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Consensus Under Fuzziness

  • Janusz Kacprzyk
  • Hannu Nurmi
  • Mario Fedrizzi

Part of the International Series in Intelligent Technologies book series (ISIT, volume 10)

Table of contents

  1. Front Matter
    Pages i-viii
  2. Introductions

    1. Front Matter
      Pages 1-1
    2. Keith Lehrer
      Pages 3-15
    3. Prasanta K. Pattanaik
      Pages 17-27
    4. George J. Klir, David Harmanec
      Pages 29-51
  3. Tools and Techniques for Measuring and Monitoring Consensus Rearching

    1. Front Matter
      Pages 53-53
    2. Janusz Kacprzyk, Mario Fedrizzi, Hannu Nurmi
      Pages 55-81
    3. F. Herrera, E. Herrera-Viedma, J. L. Verdegay
      Pages 121-146
  4. New Paradigms and Architectures for Modeling Consensus Rearching

    1. Front Matter
      Pages 163-163
  5. Auxiliary Formal Tools and Techniques for Modeling Consensus Reaching

    1. Front Matter
      Pages 189-189
    2. János Fodor, Didier Dubois, Henri Prade, Marc Roubens
      Pages 191-210
    3. Christer Carlsson, Robert Fullér
      Pages 231-246
  6. Applications and Case Studies

    1. Front Matter
      Pages 265-265
    2. Jerzy Hołubiec, Andrzej Małkiewicz, Mariusz Mazurkiewicz, Jacek Mercik, Dariusz Wagner
      Pages 267-284
  7. Back Matter
    Pages 301-303

About this book

Introduction

We live, unfortunately, in turbulent and difficult times plagued by various political, economic, and social problems, as well as by natural disasters worldwide. Systems become more and more complicated, and this concerns all levels, exemplified first by global political alliances, groups of countries, regions, etc., and secondly, by multinational (global) corporations and companies of all sizes. These same concerns affect all social groups. This all makes decision processes very complicated. In virtually all decision processes in these complicated systems, there are various actors (decision makers) who represent individual subjects (persons, countries, companies, etc.) and their respective interest groups. To reach a meaningful (good) decision, opinions of all such actors must be taken into account or a given decision may be rejected and not implemented. Ideally, a decision would be made after a consensus between the parties involved had been attained. So, consensus is a very desirable situation. In most real-world cases there is considerable uncertainty concerning all aspects of the decision making process. Moreover, opinions, goals, constraints, etc. are usually imprecisely known. This makes the decision making process difficult as one cannot employ conventional "hard" tools.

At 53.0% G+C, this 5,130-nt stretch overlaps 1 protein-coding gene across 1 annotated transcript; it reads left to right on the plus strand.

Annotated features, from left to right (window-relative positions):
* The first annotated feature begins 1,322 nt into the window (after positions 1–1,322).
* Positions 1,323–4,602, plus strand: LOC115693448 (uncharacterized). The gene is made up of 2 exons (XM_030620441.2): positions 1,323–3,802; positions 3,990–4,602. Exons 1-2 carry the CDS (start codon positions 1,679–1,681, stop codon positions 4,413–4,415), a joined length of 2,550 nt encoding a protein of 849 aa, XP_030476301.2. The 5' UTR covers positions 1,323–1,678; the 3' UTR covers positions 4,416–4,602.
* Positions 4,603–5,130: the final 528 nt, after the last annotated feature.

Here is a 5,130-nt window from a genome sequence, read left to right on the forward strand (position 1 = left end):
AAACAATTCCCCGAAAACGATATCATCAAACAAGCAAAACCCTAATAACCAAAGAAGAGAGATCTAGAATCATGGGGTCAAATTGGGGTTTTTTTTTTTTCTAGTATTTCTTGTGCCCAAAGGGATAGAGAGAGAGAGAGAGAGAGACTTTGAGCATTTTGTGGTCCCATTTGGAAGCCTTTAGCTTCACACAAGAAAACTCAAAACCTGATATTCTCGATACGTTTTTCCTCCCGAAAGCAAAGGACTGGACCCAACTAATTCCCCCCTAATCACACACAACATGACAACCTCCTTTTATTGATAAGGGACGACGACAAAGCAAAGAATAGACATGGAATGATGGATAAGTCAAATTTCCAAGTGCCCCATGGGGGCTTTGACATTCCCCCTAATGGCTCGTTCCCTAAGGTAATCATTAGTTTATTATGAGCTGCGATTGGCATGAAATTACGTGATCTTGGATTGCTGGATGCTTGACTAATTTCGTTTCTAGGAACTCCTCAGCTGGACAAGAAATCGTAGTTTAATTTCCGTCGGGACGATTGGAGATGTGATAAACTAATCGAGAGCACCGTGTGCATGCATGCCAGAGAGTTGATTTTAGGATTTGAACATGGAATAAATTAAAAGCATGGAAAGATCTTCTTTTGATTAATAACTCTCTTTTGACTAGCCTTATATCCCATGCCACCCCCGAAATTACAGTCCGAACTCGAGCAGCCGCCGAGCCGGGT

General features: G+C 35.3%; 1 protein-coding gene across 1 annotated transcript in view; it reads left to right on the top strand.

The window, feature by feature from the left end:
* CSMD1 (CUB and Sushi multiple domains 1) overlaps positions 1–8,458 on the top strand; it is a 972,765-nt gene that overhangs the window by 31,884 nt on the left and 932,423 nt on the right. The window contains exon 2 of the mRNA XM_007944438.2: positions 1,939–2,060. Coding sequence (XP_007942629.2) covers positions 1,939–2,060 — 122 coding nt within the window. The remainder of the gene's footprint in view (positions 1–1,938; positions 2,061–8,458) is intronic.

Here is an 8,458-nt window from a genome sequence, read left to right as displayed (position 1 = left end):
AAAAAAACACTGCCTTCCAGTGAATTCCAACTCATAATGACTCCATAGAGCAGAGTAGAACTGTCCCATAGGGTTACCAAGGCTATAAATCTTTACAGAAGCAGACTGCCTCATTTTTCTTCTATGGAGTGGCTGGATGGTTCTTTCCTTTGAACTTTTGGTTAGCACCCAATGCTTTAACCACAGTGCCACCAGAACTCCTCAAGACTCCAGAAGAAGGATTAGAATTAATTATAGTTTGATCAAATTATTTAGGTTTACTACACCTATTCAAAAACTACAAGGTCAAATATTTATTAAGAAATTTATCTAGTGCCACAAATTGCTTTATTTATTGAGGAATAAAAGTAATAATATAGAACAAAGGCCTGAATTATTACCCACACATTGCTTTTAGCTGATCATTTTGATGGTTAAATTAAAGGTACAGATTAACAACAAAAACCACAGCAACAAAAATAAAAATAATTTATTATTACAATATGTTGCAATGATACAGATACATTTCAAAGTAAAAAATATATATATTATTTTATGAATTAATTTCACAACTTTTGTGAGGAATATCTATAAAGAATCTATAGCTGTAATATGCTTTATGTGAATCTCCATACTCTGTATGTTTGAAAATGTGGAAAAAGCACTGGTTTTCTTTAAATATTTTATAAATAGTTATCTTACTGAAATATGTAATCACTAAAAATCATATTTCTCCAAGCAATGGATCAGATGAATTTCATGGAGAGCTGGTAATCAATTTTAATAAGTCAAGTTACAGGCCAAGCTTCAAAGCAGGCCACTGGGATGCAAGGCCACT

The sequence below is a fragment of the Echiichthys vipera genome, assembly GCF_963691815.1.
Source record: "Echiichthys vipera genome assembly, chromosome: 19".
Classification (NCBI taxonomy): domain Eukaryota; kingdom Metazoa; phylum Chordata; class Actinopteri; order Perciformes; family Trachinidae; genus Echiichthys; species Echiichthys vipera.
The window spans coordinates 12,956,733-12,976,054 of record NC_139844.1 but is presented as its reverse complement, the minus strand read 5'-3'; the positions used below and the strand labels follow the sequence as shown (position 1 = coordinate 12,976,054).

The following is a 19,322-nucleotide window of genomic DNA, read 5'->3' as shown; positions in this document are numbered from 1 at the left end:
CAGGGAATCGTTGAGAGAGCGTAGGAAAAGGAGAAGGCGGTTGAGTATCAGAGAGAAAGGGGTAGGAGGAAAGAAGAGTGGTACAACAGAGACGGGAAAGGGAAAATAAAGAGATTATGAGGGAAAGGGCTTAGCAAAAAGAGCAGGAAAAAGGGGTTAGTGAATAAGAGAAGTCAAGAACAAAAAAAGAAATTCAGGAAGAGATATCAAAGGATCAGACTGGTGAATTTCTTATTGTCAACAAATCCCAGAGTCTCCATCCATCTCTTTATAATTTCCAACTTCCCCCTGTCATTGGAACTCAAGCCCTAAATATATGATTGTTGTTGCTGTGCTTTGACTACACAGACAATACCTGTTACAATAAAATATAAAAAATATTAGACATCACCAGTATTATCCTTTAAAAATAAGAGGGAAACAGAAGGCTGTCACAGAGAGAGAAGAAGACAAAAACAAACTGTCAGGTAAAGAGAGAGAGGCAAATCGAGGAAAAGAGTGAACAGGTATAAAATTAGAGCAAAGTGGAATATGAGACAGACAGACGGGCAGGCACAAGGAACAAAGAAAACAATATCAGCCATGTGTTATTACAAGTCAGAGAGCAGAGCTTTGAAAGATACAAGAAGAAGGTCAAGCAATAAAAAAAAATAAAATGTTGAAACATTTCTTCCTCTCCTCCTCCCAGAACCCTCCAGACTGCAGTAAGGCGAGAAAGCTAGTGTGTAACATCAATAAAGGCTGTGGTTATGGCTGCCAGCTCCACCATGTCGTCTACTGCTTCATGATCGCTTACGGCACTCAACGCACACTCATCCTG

Keywords

Problem solving fuzziness linear optimization modeling uncertainty

Editors and affiliations

  • Janusz Kacprzyk
    • 1
  • Hannu Nurmi
    • 2
  • Mario Fedrizzi
    • 3
  1. 1.Polish Academy of SciencesWarsawPoland
  2. 2.University of TurkuTurkuFinland
  3. 3.University of TrentoTrentoItaly

Bibliographic information

  • DOI https://doi.org/10.1007/978-1-4615-6333-4
  • Copyright Information Kluwer Academic Publishers 1997
  • Publisher Name Springer, Boston, MA
  • eBook Packages Springer Book Archive
  • Print ISBN 978-1-4613-7908-9
  • Online ISBN 978-1-4615-6333-4
  • Series Print ISSN 1382-3434
  • Buy this book on publisher's site